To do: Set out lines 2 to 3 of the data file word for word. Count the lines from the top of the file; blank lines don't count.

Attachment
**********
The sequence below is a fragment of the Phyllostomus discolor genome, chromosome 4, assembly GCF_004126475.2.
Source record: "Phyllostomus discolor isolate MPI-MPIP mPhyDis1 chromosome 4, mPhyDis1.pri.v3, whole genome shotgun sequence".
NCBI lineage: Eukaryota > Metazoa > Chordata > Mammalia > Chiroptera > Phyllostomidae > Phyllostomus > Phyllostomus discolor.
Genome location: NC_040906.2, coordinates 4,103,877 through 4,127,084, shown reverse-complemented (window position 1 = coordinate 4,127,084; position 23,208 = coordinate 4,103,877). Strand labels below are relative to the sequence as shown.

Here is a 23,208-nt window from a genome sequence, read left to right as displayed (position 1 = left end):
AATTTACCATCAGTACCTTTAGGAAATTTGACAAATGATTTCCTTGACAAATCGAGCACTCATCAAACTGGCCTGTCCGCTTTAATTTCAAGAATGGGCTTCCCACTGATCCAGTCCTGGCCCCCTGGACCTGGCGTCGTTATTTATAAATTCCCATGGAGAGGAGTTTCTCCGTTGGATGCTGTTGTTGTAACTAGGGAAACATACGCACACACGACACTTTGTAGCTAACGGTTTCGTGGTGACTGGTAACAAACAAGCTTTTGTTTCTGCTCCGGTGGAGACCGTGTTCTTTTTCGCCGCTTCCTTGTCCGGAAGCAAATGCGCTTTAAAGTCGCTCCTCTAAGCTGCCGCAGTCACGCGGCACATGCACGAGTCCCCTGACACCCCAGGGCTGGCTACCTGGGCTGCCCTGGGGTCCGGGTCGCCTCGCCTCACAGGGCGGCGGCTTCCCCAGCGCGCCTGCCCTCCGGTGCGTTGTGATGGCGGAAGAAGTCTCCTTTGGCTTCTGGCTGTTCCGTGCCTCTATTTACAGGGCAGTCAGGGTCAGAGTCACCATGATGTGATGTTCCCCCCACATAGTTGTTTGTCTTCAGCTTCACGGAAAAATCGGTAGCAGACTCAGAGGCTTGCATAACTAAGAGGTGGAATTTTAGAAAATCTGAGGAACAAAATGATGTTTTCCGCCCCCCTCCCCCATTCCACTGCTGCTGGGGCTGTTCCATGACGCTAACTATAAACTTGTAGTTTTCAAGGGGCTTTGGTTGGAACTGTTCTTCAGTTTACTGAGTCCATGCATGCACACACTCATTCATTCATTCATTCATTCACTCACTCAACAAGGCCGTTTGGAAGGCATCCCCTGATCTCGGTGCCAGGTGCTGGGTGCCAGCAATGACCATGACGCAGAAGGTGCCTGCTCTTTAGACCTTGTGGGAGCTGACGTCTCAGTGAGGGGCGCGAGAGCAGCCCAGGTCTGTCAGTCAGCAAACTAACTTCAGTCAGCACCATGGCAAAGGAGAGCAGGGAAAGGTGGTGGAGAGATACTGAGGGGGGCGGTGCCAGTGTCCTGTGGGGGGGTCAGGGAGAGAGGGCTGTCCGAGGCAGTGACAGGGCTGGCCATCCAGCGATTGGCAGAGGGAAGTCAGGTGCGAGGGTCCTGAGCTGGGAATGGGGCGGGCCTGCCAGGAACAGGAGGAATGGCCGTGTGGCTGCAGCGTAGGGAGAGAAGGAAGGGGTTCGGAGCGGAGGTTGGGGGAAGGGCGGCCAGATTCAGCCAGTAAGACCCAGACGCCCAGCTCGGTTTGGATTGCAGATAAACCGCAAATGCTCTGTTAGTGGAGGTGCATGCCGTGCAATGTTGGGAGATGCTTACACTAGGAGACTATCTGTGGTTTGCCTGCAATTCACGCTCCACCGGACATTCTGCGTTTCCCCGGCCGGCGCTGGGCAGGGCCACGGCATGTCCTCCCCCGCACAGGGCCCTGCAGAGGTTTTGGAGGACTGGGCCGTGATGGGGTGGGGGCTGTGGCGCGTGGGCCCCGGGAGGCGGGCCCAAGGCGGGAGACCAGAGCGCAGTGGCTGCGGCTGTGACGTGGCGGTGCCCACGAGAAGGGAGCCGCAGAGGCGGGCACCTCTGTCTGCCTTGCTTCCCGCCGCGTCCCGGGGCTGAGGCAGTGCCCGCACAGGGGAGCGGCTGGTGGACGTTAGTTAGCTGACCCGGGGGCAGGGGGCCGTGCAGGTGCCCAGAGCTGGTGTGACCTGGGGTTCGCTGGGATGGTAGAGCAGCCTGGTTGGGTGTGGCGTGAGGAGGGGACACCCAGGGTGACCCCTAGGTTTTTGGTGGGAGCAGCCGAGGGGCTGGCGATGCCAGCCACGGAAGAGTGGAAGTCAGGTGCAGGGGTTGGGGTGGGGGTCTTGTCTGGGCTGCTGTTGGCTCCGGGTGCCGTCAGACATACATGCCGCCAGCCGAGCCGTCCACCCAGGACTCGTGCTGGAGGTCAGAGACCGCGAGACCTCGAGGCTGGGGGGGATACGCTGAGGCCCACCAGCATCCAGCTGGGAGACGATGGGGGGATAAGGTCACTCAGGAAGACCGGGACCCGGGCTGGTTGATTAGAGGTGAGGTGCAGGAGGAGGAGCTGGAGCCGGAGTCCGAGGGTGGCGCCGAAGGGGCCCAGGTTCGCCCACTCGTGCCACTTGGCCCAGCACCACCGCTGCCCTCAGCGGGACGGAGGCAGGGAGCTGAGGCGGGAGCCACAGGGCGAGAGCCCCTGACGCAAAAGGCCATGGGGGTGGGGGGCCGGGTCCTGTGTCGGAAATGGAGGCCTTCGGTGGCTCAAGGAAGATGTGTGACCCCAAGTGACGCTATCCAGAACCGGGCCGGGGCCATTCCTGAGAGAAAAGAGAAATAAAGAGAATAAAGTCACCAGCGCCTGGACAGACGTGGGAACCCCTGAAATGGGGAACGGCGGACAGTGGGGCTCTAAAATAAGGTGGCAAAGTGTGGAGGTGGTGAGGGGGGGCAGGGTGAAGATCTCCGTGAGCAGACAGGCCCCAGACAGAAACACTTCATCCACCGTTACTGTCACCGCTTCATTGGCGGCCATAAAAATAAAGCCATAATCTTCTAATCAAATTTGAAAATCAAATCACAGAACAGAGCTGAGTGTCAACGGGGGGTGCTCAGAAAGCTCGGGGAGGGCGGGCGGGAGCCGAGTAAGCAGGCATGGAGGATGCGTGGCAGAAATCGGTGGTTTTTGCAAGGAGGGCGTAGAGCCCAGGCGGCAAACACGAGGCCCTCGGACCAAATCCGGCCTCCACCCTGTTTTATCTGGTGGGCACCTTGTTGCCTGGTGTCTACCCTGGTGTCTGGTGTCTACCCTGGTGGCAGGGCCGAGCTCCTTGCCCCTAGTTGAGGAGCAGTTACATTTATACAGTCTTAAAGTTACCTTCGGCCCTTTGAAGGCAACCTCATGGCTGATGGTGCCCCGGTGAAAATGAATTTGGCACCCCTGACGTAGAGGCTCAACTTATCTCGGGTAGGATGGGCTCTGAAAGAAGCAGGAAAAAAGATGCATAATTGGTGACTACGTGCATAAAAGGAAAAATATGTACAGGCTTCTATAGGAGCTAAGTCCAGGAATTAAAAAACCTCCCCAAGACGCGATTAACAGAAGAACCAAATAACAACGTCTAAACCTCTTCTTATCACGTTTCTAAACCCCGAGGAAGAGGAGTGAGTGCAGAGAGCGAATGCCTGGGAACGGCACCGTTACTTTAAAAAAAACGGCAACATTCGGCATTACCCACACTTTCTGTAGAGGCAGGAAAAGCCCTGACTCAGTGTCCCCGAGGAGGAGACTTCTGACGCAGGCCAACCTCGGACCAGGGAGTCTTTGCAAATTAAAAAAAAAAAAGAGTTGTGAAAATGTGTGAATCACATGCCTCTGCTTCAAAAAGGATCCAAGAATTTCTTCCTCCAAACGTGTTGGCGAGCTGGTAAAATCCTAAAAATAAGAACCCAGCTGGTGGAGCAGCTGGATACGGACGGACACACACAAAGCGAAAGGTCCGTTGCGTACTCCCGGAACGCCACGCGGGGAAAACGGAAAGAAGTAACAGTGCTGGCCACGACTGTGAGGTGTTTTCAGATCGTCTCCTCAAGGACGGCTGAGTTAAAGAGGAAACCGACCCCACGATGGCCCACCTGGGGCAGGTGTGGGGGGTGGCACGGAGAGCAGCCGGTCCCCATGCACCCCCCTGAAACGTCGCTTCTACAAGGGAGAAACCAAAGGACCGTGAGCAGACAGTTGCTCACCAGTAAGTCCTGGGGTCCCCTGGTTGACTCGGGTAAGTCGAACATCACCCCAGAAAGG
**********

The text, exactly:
Source record: "Phyllostomus discolor isolate MPI-MPIP mPhyDis1 chromosome 4, mPhyDis1.pri.v3, whole genome shotgun sequence".
NCBI lineage: Eukaryota > Metazoa > Chordata > Mammalia > Chiroptera > Phyllostomidae > Phyllostomus > Phyllostomus discolor.